Things quickly turned sourer though, as a string of errors led to stinging criticism in the press. The final straw was a 5-0 drubbing at the hands of Chelsea, a match in which Taibi looked more than hopeless.
He made only four appearances for Manchester and was soon back playing for mid-table sides in Italy.
He spent the remaining of his playing days jobbing around Serie A, though he did enter Italian record books, as he scored a last-minute equaliser for Regina from a corner becoming only the second 'keeper in Serie A history to score from open play.
He retired from professional football in 2009.
Another player who forged his reputation in Serie A, Verón was a driving force for Sampdoria, Parma, whom he he helped to Italian Cup and UEFA Cup success; and then Lazio, where he helped to their first Scudetto in 26 years as well as further domestic cup success.
In 2001, he signed for Manchester United for £28.1m, another sum that was a record for an English side.
La Brujita had a torrid time at Old Trafford, where he found the pace of the game much too quick for his liking and he only ever looked comfortable in the Champions League where the football is played at a slower tempo.
He did, however, manage to get Fergie to deliver an expletive-ridden rant to the media over his performances. Which was worth a chuckle.
After his second season with the Red Devils was hampered by injury, he was sold to Chelsea for about £15m where he flopped all over again.
This is arguably a worse purchase, as the Stamford Bridge outfit will have been all too aware of his misgivings in English football. The temptation to put him on this list twice was there, but that's probably a bit unfair.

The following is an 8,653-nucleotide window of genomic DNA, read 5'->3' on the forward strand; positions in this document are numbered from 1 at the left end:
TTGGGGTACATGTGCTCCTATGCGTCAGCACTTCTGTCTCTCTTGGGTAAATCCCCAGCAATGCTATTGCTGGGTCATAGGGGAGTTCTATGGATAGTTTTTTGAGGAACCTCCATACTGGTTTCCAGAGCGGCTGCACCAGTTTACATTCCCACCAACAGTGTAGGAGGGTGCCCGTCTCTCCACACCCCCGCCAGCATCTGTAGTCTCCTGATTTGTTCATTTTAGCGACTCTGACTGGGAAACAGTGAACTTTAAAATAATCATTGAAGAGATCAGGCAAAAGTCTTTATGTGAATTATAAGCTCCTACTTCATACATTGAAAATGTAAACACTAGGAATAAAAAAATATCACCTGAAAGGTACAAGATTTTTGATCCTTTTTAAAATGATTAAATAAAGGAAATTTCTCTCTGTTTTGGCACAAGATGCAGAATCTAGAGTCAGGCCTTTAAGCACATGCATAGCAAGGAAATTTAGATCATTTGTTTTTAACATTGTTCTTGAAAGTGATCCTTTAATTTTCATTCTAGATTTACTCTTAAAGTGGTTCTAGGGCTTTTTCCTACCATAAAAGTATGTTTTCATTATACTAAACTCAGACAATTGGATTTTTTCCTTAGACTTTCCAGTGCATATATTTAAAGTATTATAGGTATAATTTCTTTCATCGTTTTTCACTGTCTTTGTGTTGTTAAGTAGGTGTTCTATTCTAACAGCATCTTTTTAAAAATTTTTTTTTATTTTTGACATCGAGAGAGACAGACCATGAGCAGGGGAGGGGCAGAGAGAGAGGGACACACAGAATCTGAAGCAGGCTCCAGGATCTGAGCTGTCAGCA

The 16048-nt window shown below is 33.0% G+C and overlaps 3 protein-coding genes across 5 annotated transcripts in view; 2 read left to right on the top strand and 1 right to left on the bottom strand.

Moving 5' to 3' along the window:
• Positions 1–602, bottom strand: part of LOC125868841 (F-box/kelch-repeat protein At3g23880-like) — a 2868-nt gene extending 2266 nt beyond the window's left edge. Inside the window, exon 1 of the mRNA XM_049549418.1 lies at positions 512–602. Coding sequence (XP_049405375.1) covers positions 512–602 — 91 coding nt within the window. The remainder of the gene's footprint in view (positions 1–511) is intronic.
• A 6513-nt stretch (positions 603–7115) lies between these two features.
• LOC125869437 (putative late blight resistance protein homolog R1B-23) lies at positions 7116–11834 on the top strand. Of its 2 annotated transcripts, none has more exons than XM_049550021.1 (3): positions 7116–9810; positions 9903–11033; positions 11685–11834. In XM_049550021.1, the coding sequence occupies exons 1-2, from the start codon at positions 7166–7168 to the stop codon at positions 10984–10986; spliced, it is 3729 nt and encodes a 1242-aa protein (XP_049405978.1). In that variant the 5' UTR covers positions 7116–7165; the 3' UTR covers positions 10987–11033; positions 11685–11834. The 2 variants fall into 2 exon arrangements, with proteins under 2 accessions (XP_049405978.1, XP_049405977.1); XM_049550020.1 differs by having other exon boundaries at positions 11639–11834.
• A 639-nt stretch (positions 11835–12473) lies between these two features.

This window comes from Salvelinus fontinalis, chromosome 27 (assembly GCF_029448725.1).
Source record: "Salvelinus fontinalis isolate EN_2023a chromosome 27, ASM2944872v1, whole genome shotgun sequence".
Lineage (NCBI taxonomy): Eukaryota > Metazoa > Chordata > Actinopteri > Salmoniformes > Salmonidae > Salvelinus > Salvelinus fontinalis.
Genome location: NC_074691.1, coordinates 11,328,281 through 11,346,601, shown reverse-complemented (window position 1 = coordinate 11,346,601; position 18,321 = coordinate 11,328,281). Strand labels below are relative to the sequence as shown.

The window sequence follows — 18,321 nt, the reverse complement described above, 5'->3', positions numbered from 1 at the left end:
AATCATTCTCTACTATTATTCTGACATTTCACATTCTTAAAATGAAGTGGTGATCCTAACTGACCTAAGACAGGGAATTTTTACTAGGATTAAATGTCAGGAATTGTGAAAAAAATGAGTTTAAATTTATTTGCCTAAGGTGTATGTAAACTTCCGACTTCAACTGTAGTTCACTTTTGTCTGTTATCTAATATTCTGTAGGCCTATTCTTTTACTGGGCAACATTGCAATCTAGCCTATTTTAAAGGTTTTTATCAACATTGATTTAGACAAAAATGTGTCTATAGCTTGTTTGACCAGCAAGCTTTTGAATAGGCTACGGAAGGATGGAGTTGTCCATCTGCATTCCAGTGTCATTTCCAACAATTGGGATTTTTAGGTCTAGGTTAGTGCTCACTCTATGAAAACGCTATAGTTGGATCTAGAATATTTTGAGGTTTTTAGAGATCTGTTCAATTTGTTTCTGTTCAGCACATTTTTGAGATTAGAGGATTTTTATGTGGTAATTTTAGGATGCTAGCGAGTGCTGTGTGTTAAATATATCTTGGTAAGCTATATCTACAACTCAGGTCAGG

After Chelsea, he was loaned out to Inter for a a couple of seasons before returning to his home club Estudiantes (sound familiar?) in Argentina where he achieved his boyhood dream of winning the Copa Libertadores in 2009 as well as being named player of the tournament,
Looking back my list, it's a little bit heavy on strikers, Chelsea and Manchester United. It's not deliberate, remember this list is purely my opinion, one that I hope you'll enjoy debating over.
Here's a few more players that sucked quite hard, just not enough to make the top ten...
Francis Jeffers, Everton to Arsenal, £8m
Sergei Rebrov, Dynamo Kiev to Spurs, £11.5m
Jonathan Woodgate, Middlesbrough to Spurs, £7m
Stephen Ireland, Manchester City to Aston Villa, P/X
Javier Mascherano, Corinthians to West Ham, Undsic.
Bébé, Vitória de Guimarães to Manchester United, £7m
Steve Marlet, Lyon to Fulham, £11.5m
Alberto Aquilani, Roma to Liverpool, £17m
Owen Hargreaves, Bayern Munich to Manchester United, £17m
Sebastien Squillaci, Sevilla to Arsenal, Undisc.
Titus Bramble, because he deserves it twice
Thanks for taking the time to read this, until next time....